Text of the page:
Interethnic Differences (or Similarities?) in the Relative Individuation of Women and Men

Interethnic Differences (or Similarities?) in the Relative Individuation of Women and Men What roles do ethnicity, gender, and attitudes play in determining whether a person will be perceived as a unique individual versus a homogenized group member? Attitudes toward women’s roles have been found to predict Whites’ relative individuation of women and men; however, African Americans were found to individuate women and men equally, regardless of attitude (Stewart et al. 2000). Using a name–trait matching paradigm, the present research found that when targets were identified as African American, African American participants’ (18 male and 35 female college students) attitudes toward women’s roles predicted their individuation of men and women. These results suggest that an ethnic out-group homogeneity effect, rather than gender-egalitarian attitudes, contributed to the previous finding of equivalent individuation. http://www.deepdyve.com/assets/images/DeepDyve-Logo-lg.png Sex Roles Springer Journals

Interethnic Differences (or Similarities?) in the Relative Individuation of Women and Men

Loading next page...
 
/lp/springer_journal/interethnic-differences-or-similarities-in-the-relative-individuation-5PZqdFrE7m
Publisher
Springer US
Copyright
Copyright © 2007 by Springer Science+Business Media, LLC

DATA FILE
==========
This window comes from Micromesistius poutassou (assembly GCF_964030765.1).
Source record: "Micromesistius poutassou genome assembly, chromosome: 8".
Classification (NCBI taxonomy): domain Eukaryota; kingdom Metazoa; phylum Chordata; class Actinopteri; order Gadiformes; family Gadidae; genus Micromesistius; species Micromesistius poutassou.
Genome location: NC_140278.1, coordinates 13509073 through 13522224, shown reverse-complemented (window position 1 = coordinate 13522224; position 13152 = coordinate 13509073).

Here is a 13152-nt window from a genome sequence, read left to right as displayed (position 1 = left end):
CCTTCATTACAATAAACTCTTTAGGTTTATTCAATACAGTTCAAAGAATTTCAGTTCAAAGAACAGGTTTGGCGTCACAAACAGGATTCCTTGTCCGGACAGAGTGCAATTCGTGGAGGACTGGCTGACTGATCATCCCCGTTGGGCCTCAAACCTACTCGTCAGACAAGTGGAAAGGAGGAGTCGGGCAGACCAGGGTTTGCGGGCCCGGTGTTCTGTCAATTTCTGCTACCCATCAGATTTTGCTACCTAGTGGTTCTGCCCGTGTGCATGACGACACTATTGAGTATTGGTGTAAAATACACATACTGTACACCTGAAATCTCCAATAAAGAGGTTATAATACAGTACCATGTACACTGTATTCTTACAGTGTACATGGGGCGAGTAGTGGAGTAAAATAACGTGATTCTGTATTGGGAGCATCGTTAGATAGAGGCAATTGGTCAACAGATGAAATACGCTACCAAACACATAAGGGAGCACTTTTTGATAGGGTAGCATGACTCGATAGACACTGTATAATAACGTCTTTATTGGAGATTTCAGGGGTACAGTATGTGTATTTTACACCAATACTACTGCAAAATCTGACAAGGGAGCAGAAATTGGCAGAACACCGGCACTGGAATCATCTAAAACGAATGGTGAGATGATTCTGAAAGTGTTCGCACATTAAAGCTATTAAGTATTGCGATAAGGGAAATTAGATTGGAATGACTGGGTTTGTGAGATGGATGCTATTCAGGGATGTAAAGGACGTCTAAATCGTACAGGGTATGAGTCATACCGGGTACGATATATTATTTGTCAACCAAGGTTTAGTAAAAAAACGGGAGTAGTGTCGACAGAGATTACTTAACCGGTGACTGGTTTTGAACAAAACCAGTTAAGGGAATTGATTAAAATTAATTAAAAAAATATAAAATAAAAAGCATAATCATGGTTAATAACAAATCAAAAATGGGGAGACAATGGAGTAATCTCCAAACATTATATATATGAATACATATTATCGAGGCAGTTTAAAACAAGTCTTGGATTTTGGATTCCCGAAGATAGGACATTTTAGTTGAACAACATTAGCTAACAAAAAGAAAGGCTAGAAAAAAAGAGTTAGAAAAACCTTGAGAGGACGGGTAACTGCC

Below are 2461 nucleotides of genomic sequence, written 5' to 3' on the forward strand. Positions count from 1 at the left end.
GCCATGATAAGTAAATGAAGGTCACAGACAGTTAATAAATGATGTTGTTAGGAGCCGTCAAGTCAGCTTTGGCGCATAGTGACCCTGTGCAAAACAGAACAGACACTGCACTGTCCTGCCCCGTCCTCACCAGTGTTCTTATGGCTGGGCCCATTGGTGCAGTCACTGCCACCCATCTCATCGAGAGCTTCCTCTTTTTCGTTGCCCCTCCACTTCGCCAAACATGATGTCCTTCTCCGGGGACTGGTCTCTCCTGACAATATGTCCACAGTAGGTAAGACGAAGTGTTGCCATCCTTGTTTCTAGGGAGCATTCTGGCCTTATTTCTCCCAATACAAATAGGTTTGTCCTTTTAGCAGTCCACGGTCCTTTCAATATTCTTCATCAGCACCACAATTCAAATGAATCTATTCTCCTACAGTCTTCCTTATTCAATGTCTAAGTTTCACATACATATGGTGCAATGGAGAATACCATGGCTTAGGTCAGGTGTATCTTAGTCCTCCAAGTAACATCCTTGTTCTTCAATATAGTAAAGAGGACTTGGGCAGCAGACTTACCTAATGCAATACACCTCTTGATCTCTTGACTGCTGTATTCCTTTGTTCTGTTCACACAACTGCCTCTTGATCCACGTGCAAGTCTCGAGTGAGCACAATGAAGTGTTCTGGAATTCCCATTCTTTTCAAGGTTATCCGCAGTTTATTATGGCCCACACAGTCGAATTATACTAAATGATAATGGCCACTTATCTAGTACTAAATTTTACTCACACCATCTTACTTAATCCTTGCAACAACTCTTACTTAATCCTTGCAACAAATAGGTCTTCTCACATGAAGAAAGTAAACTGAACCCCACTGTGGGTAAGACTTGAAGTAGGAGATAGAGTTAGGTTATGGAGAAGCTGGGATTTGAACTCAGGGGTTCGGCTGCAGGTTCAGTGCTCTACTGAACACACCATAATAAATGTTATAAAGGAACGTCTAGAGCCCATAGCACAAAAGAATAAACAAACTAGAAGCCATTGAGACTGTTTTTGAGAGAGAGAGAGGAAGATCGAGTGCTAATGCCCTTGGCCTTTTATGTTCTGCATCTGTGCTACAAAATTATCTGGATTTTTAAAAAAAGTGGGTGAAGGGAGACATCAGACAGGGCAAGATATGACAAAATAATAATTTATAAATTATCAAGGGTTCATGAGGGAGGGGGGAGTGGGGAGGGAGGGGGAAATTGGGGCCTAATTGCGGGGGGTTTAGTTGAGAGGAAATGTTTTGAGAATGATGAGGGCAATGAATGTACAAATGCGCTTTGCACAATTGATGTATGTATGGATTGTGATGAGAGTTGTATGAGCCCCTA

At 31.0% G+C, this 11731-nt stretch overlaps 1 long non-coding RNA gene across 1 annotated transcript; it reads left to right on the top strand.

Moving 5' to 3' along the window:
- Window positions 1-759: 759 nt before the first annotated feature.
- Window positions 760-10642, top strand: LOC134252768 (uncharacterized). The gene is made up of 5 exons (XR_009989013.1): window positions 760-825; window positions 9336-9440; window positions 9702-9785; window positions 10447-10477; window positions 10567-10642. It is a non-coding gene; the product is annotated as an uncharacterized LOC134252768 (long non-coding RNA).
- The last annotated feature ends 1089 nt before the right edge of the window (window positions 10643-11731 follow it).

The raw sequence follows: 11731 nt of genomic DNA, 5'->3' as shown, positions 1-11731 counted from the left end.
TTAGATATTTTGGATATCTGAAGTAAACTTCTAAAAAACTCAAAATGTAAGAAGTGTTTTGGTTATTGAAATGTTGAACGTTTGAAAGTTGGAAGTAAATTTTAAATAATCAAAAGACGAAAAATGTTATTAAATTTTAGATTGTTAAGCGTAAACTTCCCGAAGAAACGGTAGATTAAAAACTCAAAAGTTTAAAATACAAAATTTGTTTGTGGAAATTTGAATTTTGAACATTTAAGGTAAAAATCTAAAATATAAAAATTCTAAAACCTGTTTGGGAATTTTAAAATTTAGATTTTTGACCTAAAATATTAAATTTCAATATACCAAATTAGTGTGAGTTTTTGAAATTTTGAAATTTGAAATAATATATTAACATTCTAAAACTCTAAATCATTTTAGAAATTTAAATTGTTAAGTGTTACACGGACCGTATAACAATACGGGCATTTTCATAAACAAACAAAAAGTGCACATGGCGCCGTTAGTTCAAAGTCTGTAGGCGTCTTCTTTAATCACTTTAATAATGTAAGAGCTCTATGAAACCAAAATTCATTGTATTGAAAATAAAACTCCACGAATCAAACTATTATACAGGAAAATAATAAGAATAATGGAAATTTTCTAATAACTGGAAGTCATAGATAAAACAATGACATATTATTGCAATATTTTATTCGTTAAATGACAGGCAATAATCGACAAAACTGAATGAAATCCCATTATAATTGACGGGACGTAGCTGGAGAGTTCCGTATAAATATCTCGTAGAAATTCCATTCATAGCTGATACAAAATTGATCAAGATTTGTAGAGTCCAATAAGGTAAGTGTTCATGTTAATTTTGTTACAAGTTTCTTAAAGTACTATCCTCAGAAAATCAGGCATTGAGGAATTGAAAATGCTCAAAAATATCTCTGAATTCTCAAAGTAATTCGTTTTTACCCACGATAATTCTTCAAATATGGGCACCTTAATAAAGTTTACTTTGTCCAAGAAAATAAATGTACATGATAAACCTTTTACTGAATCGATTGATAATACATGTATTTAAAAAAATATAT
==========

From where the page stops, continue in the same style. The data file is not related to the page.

Subject
Psychology; Gender Studies; Sociology, general; Medicine/Public Health, general
ISSN
0360-0025
eISSN
1573-2762
D.O.I.
10.1007/s11199-007-9224-2
Publisher site
See Article on Publisher Site

Abstract

What roles do ethnicity, gender, and attitudes play in determining whether a person will be perceived as a unique individual versus a homogenized group member? Attitudes toward women’s roles have been found to predict Whites’ relative individuation of women and men; however, African Americans were found to individuate women and men equally, regardless of attitude (Stewart et al. 2000). Using a name–trait matching paradigm, the present research found that when targets were identified as African American, African American participants’ (18 male and 35 female college students) attitudes toward women’s roles predicted their individuation of men and women. These results suggest that an ethnic out-group homogeneity effect, rather than gender-egalitarian attitudes, contributed to the previous finding of equivalent individuation.

Journal

Sex RolesSpringer Journals

Published: May 19, 2007

References

You’re reading a free preview. Subscribe to read the entire article.


DeepDyve is your
personal research library

It’s your single place to instantly
discover and read the research
that matters to you.

Enjoy affordable access to
over 12 million articles from more than
10,000 peer-reviewed journals.

All for just $49/month

Explore the DeepDyve Library

Unlimited reading

Read as many articles as you need. Full articles with original layout, charts and figures. Read online, from anywhere.

Stay up to date

Keep up with your field with Personalized Recommendations and Follow Journals to get automatic updates.

Organize your research

It’s easy to organize your research with our built-in tools.

Your journals are on DeepDyve

Read from thousands of the leading scholarly journals from SpringerNature, Elsevier, Wiley-Blackwell, Oxford University Press and more.

All the latest content is available, no embargo periods.

See the journals in your area

DeepDyve Freelancer

DeepDyve Pro

Price
FREE
$49/month

$360/year
Save searches from
Google Scholar,
PubMed
Create lists to
organize your research
Export lists, citations
Read DeepDyve articles
Abstract access only
Unlimited access to over
18 million full-text articles
Print
20 pages/month
PDF Discount
20% off